Munson’s successor at Tiffany Studios New York was Meta Overbeck. Like Munson, she was born in New Jersey and may have begun working for Louis Comfort Tiffany as early as 1903. She was appointed to manage the jewelry department around 1914. Although there are aesthetic and material continuities between the work of two women, the department’s style notably shifted, probably in the late teens. A twentieth century commentator noted that the “missionaries of art” had had limited appeal to the super wealthy, who stubbornly preferred diamonds; Tiffany’s hope that jewels worn by influential clients would be a traveling form of art that elevated taste was all but relinquished. He retired as artistic director in 1918—so, less closely supervised, Overbeck’s designs express a greater interest in contemporary styles and the forms of modernism. As time passed, her jewels increasingly featured large, faceted stones, necessarily placed in heavier mounts, their forms governed more by symmetry and geometry, with a palette defined by bold, definite hues in bright tones. Though more pronounced and bright, color was still the pre-eminent concern. Historicist jewels inspired by Indian and Renaissance forms—and later by Tutankhamun-inspired Egyptian artifacts—appear more often under Overbeck than in the earlier years, as do jade and coral, so important in the Art Deco period.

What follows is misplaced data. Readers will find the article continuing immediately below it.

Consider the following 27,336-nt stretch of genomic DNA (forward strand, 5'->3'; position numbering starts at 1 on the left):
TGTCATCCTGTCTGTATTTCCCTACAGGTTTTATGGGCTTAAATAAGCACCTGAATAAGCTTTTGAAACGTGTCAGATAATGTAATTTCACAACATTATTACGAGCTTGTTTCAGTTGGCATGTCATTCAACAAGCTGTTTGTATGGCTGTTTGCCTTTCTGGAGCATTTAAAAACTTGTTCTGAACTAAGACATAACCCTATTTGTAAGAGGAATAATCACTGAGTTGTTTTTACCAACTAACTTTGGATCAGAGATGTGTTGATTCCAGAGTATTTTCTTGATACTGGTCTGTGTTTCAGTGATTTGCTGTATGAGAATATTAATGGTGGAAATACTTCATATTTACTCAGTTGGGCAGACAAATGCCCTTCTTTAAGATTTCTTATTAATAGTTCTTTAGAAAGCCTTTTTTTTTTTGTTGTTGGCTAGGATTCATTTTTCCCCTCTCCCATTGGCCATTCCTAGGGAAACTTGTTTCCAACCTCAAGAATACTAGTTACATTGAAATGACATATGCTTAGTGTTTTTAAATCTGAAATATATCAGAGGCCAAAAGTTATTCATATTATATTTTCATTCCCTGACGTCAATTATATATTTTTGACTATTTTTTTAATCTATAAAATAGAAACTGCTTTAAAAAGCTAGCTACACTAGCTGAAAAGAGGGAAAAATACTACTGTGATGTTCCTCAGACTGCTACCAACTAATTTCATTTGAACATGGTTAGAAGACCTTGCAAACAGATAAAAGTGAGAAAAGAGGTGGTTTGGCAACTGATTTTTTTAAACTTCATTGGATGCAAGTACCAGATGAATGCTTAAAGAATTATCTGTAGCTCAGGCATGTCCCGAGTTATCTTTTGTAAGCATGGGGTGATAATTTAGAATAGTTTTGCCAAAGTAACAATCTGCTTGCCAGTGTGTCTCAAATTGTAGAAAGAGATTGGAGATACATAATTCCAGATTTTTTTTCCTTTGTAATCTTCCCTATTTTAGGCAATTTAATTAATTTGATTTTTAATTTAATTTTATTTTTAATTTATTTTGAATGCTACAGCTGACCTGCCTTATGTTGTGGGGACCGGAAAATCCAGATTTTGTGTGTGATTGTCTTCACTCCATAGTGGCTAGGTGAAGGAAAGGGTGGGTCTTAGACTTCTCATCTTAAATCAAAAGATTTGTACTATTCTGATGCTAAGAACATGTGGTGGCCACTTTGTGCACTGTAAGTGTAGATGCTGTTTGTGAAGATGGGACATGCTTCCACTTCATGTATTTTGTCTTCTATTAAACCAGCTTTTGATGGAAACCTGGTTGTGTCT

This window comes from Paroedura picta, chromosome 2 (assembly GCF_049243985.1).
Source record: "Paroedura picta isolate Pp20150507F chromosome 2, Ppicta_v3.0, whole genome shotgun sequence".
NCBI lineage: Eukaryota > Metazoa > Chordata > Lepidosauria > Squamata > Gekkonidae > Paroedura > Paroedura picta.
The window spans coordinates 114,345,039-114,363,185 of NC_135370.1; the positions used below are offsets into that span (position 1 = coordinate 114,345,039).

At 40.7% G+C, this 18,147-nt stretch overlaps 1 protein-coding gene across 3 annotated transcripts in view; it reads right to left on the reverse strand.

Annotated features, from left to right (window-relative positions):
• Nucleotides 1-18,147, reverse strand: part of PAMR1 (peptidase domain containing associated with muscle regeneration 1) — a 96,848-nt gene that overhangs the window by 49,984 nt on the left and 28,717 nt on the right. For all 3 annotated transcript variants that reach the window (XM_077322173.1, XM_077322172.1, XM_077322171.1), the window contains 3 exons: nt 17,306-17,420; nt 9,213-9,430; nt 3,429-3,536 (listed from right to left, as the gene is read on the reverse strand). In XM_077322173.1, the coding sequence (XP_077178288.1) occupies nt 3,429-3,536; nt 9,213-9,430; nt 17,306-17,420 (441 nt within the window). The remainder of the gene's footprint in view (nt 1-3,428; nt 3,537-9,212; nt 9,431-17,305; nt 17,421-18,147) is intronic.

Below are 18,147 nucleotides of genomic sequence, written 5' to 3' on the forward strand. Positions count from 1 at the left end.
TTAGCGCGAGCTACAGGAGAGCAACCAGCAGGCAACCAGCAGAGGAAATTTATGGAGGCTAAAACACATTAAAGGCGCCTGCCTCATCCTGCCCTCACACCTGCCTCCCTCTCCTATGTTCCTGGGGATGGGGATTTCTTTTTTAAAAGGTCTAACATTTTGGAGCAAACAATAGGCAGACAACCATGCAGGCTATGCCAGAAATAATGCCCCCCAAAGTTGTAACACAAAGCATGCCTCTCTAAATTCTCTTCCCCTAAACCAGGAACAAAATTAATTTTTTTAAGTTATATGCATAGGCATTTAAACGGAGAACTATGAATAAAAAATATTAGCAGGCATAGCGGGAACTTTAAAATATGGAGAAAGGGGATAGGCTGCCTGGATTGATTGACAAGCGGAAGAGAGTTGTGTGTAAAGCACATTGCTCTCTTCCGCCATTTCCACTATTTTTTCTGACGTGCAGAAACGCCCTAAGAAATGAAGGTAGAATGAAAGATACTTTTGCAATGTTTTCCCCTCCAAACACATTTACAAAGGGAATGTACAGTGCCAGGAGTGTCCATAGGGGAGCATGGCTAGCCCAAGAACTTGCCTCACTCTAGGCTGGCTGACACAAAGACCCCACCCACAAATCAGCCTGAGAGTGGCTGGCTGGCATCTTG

As time went on, census records reveal that Overbeck described herself as a “designer,” working for a “jeweler,” and this may help explain the stylistic shift evident in the jewelry record. By contrast, her predecessor Julia Munson, deeply engaged with Louis Comfort Tiffany in the early experimental stages of the jewelry effort, told the census takers that she was an “artist.” When Tiffany died and the Tiffany Furnaces closed in 1933, Meta Overbeck left the firm, but remained in Manhattan, living with her mother and then, ultimately, alone. Although less is known of Meta’s later life, this may soon change with a forthcoming publication—she will receive greater recognition for her contributions to Tiffany’s jewelry next month, when Jennifer Thalheimer, curator at the Charles Hosmer Morse Museum, publishes Overbeck’s beautiful pencil, ink, and watercolor jewel sketches that were donated by her niece in 1978. The Morse Museum is an important repository of Louis Comfort Tiffany’s work, and the book and accompanying scholarship are eagerly awaited.
Julia Munson and Meta Overbeck were two of several women who helped create jewelry for Louis Comfort Tiffany—there were more. Though the passage of time has obscured aspects of these artists’ contributions, record digitization and the cultural shift toward true equality will advance recognition of women’s important work at Tiffany Studios New York.